Holiday Baking Advisory Concerning Your Pets: The Dangers of Dough

November 20, 2018

a pit bull licking her lips

With the holiday season upon us, menu planning and baking are on a lot of people’s minds. For some, homemade bread dough may be on the menu. As we all know, once baked, bread is quite tasty. But raw bread dough can actually be a serious danger for pets who ingest it. The ASPCA Animal Poison Control Center (APCC) has everything you need to know to keep your pets safe while you bake this holiday season.

What makes raw dough a problem?

Yeast commonly used in bread dough uses simple sugars in the flour to produce carbon dioxide and ethanol (alcohol) to help bread rise. When pets, typically dogs, ingest raw bread dough, the yeast finds the warm environment of the stomach a perfect place to continue its work in helping the bread rise.   Over time, the dough will expand to fill the entire stomach and distend it.  The ethanol will be absorbed by the pet and lead to drunkenness.  

What problems will my pet have?

If a pet has ingested raw dough, they may vomit, or they may try to vomit but be unable to bring anything up due to the size of the dough. Their abdomen may be distended which leads to discomfort, causing panting or an inability to lay down and get comfortable. The ethanol ingested will cause them to be uncoordinated, walk unsteadily and be mentally dull.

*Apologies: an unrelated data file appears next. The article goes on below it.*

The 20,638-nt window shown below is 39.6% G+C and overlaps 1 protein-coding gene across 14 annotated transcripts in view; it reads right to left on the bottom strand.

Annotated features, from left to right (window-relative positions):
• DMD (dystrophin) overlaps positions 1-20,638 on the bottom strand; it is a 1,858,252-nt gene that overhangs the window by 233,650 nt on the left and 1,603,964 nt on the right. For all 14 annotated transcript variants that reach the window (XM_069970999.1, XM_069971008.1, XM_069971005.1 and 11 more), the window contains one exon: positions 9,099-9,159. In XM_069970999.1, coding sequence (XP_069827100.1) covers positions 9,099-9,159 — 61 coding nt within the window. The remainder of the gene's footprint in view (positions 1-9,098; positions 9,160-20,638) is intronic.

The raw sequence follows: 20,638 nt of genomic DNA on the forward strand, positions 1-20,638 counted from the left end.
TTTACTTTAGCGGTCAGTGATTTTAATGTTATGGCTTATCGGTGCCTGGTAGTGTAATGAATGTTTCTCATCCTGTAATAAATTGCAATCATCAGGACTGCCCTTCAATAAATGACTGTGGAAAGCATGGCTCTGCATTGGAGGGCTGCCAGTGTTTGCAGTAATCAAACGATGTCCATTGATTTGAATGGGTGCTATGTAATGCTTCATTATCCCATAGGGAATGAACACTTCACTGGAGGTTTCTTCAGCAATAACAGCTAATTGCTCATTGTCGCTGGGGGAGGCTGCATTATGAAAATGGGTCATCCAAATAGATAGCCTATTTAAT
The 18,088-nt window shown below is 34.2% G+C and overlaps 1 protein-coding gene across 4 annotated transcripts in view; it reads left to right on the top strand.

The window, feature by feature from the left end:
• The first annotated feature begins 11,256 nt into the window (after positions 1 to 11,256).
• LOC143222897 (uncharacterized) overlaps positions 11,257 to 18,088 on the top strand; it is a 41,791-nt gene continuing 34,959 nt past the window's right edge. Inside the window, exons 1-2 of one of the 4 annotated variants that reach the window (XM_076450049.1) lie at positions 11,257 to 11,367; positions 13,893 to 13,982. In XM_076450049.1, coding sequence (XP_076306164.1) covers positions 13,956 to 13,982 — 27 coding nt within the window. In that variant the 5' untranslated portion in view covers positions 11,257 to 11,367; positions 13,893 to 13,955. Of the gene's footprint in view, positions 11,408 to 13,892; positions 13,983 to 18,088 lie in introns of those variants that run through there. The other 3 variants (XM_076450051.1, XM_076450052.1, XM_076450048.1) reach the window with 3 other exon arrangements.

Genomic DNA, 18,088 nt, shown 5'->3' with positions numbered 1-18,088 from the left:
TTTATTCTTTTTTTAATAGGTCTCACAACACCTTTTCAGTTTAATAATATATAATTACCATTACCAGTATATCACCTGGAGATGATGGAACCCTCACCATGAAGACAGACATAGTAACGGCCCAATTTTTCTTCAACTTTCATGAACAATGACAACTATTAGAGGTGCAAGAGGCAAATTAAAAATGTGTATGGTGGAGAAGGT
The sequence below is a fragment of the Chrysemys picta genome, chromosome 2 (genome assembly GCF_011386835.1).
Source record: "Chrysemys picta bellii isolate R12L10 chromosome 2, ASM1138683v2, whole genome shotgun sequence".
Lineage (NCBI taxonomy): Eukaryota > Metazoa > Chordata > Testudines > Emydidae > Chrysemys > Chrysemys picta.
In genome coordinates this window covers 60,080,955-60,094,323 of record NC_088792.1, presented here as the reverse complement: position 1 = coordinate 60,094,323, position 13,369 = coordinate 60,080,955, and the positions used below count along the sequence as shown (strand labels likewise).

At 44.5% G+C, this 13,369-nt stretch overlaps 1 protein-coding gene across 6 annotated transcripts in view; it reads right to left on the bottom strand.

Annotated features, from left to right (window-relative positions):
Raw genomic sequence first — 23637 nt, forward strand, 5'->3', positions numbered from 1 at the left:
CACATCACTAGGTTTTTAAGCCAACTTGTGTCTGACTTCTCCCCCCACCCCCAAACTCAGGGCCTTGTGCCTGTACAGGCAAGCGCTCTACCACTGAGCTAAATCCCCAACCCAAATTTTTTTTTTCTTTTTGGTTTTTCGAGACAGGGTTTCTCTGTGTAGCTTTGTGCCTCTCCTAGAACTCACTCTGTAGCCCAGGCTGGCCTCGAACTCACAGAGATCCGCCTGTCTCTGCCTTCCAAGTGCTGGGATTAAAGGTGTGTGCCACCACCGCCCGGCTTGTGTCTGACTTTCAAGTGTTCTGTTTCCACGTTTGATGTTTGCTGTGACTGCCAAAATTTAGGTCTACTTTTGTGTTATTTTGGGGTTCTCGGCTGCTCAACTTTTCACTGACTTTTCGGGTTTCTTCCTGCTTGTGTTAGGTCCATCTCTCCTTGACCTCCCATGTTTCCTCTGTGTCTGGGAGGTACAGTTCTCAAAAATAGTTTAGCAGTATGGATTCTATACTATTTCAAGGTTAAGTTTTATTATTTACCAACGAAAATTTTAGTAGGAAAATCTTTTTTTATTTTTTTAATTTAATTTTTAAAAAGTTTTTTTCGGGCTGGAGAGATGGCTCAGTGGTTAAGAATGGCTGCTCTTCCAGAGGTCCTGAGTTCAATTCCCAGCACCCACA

What do I do if my pet eats dough?

Fortunately, there are many things that can be done to help pets who consume raw bread dough. Slowing yeast activity by giving small amounts of cool or cold water is a common step. But one of the primary and most basic treatments with yeast dough ingestion is to try and get it out. This may be done in several different ways depending on the pet and how they are doing. To best determine how to treat your pet or get the dough from their system, it is best to call APCC at (888) 426-4435 or your veterinarian for guidance. 

If your pet is distressed or showing toxicity symptoms, prompt veterinary care will be needed for further treatment.

The best form of treatment for cases like these is often prevention. Keep any baking items or dough up and out of paws’ reach, and consider keeping your furry friends out of a busy kitchen during the holidays.